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Author Levine, Michelle F
Title Copresence and coordination in jazz musicians' collaborative music-making
book jacket
Descript 133 p
Note Source: Dissertation Abstracts International, Volume: 71-06, Section: B, page:
Adviser: Michael F. Schober
Thesis (Ph.D.)--New School University, 2010
When musicians perform together, how do they successfully coordinate? What are the types of information (auditory, visual, physical) needed for particular musical moments? The present study analyzes 90 performances of the same jazz bebop musical piece by 30 experienced jazz piano and saxophone duos, new to working with each other. Each duo (in different counterbalanced orders) played the piece in the same physical space (face-to-face), separate spaces mediated by video and audio (video-mediated), and separate spaces mediated only by audio (audio-mediated). After the performances, musicians completed a post-experiment questionnaire that assessed their feelings of copresence in each setting. The piece, specially composed for this experiment, included notated sections and improvised sax and piano solos. All 90 performances were blindly rated by experts---jazz musicians with substantial experience as academic and competition jurors---on various aspects of quality of coordination and ensemble playing, as well as on improvisation quality. For the notated sections, discrepancy scores (millisecond differences in when pianist and saxophonist started playing) were computed for musical moments where the score instructed the musicians to simultaneously play notes. Although many musicians reported feeling most copresent "with" their partner when they performed in the same space, a surprising percentage reported no difference across settings, and partners did not necessarily report the same experience. Musicians' ability to coordinate and improvise was affected by the ability to see their musical partner (visual copresence), and the ability to be in the same physical space as their partner (physical copresence), differently at different moments. The effects were mediated by musicians' feelings of copresence and knowledge of available alternate media. The results support the notion that a theory of musical collaboration needs to include a taxonomy of coordinated musical moments and elements that delineates which moments within music-making have the same coordination demands and affordances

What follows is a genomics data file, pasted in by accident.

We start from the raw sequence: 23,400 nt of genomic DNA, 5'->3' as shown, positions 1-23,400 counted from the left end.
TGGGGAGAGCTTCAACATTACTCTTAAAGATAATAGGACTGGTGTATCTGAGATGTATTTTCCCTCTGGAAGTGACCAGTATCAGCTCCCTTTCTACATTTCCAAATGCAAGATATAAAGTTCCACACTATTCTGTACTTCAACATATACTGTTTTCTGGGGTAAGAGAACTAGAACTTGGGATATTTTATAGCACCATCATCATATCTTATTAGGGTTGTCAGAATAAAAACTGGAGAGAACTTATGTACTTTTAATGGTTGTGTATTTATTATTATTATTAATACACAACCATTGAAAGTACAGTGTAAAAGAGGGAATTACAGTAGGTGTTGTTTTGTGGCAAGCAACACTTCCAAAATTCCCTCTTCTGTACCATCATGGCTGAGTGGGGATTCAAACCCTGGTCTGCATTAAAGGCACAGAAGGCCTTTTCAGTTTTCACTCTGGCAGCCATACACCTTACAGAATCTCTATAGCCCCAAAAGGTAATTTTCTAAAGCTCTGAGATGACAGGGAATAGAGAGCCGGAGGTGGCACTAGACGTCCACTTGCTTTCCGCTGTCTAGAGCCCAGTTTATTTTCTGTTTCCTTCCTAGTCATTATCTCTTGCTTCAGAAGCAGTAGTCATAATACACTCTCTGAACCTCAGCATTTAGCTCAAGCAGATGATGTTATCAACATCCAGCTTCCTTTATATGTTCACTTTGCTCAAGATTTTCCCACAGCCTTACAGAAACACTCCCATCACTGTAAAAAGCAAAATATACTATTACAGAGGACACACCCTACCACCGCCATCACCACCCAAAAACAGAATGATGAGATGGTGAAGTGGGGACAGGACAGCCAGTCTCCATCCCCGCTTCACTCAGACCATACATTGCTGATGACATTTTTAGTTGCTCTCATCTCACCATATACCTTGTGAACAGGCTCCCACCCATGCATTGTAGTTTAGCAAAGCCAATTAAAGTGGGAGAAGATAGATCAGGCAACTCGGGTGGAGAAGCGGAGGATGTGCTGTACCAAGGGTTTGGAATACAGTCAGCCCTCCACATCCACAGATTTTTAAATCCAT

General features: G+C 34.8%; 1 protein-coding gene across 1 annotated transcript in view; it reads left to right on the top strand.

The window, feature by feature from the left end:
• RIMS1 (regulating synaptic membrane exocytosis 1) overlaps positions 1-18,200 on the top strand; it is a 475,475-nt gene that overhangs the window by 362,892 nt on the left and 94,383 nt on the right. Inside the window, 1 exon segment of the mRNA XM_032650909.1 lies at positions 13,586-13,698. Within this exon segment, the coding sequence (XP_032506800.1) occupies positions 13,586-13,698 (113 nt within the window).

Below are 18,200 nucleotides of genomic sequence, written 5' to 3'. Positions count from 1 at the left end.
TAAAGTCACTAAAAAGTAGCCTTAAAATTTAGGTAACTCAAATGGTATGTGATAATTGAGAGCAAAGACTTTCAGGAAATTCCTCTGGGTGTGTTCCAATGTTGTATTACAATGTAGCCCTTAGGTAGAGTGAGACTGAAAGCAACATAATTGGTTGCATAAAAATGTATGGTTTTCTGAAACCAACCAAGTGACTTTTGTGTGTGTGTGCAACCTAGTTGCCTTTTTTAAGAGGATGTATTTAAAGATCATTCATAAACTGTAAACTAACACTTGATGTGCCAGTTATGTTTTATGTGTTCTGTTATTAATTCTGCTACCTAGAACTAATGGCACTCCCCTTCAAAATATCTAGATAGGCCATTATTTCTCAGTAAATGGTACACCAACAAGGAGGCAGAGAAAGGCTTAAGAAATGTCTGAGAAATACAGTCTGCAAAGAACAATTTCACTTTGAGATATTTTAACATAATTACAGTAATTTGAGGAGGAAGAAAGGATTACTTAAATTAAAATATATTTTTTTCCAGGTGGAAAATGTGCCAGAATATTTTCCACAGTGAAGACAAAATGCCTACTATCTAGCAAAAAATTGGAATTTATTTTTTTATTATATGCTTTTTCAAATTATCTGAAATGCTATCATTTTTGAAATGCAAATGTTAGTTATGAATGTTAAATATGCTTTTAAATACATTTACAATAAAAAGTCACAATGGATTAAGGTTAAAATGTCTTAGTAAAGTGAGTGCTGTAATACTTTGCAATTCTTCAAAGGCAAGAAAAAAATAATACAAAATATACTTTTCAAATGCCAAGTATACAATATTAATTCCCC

School code: 1430
Host Item Dissertation Abstracts International 71-06B
Subject Music
Speech Communication
Psychology, General
Alt Author New School University. Psychology
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